The Cheap Detective

  • 1978
  • Movie
  • PG
  • Comedy, Mystery

A real romp for Falk playing a wacky Bogart-like gumshoe running around San Francisco and parodying many a Bogie film. Simon's slapstick comedy is a cut below his MURDER BY DEATH but is nevertheless consistently funny--and often hilarious. Falk's character lurches and scrambles through the plots of number of movies--THE MALTESE FALCON and CASABLANCA, to...read more

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A real romp for Falk playing a wacky Bogart-like gumshoe running around San Francisco and parodying many a Bogie film. Simon's slapstick comedy is a cut below his MURDER BY DEATH but is nevertheless consistently funny--and often hilarious. Falk's character lurches and scrambles through the

plots of number of movies--THE MALTESE FALCON and CASABLANCA, to name two--with Mason doing a jiggling imitation of his dead partner's wife (she carries his ashes in a jar constantly being spilled, in a reprise of the role of Gladys George). Kahn is a jut-jawed imitation of Astor, Houseman a

blimpish Greenstreet (in a role originally intended for comedian-impressionist George Kirby, who lost out because of his drug-deal prison sentence), Williams a shrimpish Elisha Cook, Jr., and DeLuise an unfunny Lorre type. Fletcher and Lamas do Bergman and Henreid when the theme switches to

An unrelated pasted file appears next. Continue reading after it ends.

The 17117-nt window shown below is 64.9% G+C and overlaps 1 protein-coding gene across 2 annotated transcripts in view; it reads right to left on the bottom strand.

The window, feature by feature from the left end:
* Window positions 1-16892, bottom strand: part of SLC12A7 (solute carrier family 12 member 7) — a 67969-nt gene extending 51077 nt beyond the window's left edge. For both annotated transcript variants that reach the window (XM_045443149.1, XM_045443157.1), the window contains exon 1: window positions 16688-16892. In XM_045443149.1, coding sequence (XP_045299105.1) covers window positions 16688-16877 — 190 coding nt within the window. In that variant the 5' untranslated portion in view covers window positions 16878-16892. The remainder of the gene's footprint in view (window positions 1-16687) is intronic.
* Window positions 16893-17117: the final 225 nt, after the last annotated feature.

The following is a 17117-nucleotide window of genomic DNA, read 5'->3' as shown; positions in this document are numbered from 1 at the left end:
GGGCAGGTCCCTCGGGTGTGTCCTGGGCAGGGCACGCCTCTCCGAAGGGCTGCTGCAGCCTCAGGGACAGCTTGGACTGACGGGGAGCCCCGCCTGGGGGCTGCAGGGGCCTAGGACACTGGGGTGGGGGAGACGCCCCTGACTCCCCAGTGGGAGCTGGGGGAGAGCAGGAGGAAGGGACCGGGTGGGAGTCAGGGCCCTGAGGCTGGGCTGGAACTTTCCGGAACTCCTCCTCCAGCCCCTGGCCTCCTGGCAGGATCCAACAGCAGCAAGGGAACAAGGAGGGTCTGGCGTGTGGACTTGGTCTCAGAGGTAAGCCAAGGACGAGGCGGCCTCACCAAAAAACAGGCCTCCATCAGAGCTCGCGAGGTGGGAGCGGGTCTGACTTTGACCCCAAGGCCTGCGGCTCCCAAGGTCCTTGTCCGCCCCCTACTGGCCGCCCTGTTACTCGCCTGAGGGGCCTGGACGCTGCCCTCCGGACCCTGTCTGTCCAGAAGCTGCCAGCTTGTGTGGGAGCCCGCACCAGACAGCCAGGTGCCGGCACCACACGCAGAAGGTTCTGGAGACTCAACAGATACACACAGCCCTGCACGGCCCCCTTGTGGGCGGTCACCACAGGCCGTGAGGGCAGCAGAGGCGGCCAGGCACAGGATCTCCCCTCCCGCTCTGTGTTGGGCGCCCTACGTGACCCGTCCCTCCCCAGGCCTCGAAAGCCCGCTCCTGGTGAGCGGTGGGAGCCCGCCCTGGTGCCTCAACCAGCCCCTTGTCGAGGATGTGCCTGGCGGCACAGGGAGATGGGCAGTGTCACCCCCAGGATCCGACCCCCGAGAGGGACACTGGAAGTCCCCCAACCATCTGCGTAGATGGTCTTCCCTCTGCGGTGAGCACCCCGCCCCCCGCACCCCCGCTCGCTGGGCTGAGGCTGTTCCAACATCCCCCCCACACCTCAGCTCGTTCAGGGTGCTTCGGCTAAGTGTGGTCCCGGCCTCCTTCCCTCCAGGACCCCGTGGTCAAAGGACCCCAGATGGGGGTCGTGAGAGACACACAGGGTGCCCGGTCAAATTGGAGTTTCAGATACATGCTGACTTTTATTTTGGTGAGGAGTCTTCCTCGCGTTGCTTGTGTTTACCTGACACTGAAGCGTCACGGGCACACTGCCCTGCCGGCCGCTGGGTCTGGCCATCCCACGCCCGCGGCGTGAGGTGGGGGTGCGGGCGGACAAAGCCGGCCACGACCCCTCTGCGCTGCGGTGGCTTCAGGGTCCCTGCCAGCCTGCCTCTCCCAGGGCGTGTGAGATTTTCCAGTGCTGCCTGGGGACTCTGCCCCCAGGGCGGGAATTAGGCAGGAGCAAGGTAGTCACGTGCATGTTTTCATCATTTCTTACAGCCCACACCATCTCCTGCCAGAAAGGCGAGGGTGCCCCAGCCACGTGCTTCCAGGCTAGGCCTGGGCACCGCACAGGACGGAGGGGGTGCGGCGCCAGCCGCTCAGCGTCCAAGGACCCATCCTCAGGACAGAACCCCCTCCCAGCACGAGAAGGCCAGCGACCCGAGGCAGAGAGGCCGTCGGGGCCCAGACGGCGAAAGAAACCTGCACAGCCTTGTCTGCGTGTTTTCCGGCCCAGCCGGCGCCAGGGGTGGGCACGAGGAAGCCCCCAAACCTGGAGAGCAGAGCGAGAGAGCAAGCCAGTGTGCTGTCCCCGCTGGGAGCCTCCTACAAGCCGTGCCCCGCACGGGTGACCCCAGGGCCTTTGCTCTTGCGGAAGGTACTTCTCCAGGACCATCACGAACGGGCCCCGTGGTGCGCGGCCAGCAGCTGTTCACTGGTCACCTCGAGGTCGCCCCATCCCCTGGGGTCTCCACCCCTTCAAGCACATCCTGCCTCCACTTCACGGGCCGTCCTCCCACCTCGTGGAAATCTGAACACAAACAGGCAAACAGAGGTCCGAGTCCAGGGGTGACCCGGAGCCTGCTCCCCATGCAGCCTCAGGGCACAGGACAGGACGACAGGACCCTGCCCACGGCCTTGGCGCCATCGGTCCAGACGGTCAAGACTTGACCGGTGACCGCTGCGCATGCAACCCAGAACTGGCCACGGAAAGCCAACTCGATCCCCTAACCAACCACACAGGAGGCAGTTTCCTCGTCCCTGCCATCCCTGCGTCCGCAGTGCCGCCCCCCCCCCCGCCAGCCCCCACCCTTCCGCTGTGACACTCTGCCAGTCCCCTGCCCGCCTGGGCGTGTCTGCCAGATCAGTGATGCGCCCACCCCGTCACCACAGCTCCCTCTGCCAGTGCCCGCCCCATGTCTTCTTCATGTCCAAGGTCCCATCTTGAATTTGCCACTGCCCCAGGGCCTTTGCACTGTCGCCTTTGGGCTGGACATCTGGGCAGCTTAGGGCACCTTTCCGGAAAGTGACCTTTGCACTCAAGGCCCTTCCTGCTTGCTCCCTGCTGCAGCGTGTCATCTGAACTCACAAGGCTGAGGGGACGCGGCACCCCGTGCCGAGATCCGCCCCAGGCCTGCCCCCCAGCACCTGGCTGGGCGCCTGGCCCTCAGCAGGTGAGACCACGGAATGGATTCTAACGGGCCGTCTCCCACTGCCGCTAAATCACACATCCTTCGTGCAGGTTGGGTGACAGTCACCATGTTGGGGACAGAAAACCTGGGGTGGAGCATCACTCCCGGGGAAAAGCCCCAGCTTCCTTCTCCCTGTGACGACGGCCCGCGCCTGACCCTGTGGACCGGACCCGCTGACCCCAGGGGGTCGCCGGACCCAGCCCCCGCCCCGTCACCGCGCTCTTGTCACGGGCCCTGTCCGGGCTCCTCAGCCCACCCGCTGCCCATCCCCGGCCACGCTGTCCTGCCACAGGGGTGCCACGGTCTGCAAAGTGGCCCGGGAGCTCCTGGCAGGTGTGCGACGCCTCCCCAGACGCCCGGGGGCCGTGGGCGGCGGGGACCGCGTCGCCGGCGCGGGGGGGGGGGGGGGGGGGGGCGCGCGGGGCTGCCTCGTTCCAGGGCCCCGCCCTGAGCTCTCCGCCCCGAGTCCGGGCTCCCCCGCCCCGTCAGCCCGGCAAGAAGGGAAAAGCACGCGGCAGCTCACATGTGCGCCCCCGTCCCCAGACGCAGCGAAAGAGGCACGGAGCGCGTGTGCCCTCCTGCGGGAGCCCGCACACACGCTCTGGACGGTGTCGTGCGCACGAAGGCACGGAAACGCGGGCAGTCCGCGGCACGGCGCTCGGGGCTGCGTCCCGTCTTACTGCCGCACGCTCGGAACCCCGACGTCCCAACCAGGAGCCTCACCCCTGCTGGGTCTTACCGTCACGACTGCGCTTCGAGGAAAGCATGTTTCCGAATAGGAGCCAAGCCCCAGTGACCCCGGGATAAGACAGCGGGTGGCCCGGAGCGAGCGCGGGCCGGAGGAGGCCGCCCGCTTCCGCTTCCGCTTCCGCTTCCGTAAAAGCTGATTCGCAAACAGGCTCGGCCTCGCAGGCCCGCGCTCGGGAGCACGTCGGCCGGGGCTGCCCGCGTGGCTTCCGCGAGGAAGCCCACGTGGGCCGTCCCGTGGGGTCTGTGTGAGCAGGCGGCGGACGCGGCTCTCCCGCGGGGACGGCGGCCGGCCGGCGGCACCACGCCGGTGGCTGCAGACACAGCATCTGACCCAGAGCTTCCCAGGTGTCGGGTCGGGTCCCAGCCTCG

CASABLANCA, and Brennan clutches and claws at Falk in her Lee Patrick/Effie role. Hooligans and Nazis are mixed together in a plot sure to stupify anyone not familiar with those Bogart classics. AnnMargret, in a costume that might quite literally be called a "revelation," is a sort of combined

Bacall in THE BIG SLEEP and Trevor in MURDER, MY SWEET. She is married to the real culprit, if indeed there really is one: the millionaire owner of the Golden Gate Bridge, zany Caesar. The gags run hot and heavy--some forced, some genuinely funny. The scene in the cafe is wonderful--the Germans,

led by Williamson, begin singing their war song and are countered by Falk and Brennan bellowing "Deep Purple." So is the bit where Falk almost breaks Scatman Crothers' fingers for playing the song--not "As Time Goes By" but "Jeepers Creepers." It's not vintage Simon, but the film has enough

low-brow laughs to keep the viewer interested, and Falk's performance is worth the whole show

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  • Released: 1978
  • Rating: PG
  • Review: A real romp for Falk playing a wacky Bogart-like gumshoe running around San Francisco and parodying many a Bogie film. Simon's slapstick comedy is a cut below his MURDER BY DEATH but is nevertheless consistently funny--and often hilarious. Falk's character… (more)

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